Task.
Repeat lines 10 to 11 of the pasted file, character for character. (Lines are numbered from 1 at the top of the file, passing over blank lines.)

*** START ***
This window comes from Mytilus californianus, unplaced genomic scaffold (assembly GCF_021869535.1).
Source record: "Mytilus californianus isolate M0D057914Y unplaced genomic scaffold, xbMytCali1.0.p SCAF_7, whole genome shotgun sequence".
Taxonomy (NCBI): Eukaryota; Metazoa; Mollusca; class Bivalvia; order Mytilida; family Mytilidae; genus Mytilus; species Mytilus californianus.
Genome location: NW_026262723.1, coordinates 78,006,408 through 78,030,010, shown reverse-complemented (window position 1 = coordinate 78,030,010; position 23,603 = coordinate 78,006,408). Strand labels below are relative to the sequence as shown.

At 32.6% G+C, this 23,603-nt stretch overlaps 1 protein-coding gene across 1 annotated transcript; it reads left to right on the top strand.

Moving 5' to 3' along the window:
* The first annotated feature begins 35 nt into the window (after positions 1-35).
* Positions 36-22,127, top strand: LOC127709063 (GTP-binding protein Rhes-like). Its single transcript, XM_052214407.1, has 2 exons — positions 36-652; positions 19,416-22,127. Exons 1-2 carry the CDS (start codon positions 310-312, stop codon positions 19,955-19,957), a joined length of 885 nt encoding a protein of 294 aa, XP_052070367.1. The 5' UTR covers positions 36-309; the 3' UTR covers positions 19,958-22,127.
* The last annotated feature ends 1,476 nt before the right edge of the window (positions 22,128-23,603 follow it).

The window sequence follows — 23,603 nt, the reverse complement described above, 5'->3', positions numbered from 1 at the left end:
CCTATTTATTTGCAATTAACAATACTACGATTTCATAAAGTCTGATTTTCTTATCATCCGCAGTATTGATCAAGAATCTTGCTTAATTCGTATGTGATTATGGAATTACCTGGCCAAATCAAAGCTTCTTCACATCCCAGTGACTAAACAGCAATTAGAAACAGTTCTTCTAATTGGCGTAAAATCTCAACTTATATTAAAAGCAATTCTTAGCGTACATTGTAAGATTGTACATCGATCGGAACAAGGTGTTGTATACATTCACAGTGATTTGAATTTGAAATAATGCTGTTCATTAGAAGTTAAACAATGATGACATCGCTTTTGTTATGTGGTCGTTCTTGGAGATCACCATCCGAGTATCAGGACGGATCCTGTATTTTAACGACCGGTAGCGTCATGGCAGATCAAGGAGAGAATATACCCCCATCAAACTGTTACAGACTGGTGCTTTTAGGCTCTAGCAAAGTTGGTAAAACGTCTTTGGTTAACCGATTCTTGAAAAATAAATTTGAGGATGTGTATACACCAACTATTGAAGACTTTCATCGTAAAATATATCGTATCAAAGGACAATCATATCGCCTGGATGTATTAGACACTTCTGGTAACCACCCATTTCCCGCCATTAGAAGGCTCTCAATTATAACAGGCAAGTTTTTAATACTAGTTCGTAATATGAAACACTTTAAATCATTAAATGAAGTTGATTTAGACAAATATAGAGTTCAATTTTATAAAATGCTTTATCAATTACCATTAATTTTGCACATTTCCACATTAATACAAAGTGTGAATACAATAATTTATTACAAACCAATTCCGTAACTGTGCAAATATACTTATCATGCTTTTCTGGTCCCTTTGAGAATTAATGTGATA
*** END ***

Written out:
The window sequence follows — 23,603 nt, the reverse complement described above, 5'->3', positions numbered from 1 at the left end:
CCTATTTATTTGCAATTAACAATACTACGATTTCATAAAGTCTGATTTTCTTATCATCCGCAGTATTGATCAAGAATCTTGCTTAATTCGTATGTGATTATGGAATTACCTGGCCAAATCAAAGCTTCTTCACATCCCAGTGACTAAACAGCAATTAGAAACAGTTCTTCTAATTGGCGTAAAATCTCAACTTATATTAAAAGCAATTCTTAGCGTACATTGTAAGATTGTACATCGATCGGAACAAGGTGTTGTATACATTCACAGTGATTTGAATTTGAAATAATGCTGTTCATTAGAAGTTAAACAATGATGACATCGCTTTTGTTATGTGGTCGTTCTTGGAGATCACCATCCGAGTATCAGGACGGATCCTGTATTTTAACGACCGGTAGCGTCATGGCAGATCAAGGAGAGAATATACCCCCATCAAACTGTTACAGACTGGTGCTTTTAGGCTCTAGCAAAGTTGGTAAAACGTCTTTGGTTAACCGATTCTTGAAAAATAAATTTGAGGATGTGTATACACCAACTATTGAAGACTTTCATCGTAAAATATATCGTATCAAAGGACAATCATATCGCCTGGATGTATTAGACACTTCTGGTAACCACCCATTTCCCGCCATTAGAAGGCTCTCAATTATAACAGGCAAGTTTTTAATACTAGTTCGTAATATGAAACACTTTAAATCATTAAATGAAGTTGATTTAGACAAATATAGAGTTCAATTTTATAAAATGCTTTATCAATTACCATTAATTTTGCACATTTCCACATTAATACAAAGTGTGAATACAATAATTTATTACAAACCAATTCCGTAACTGTGCAAATATACTTATCATGCTTTTCTGGTCCCTTTGAGAATTAATGTGATA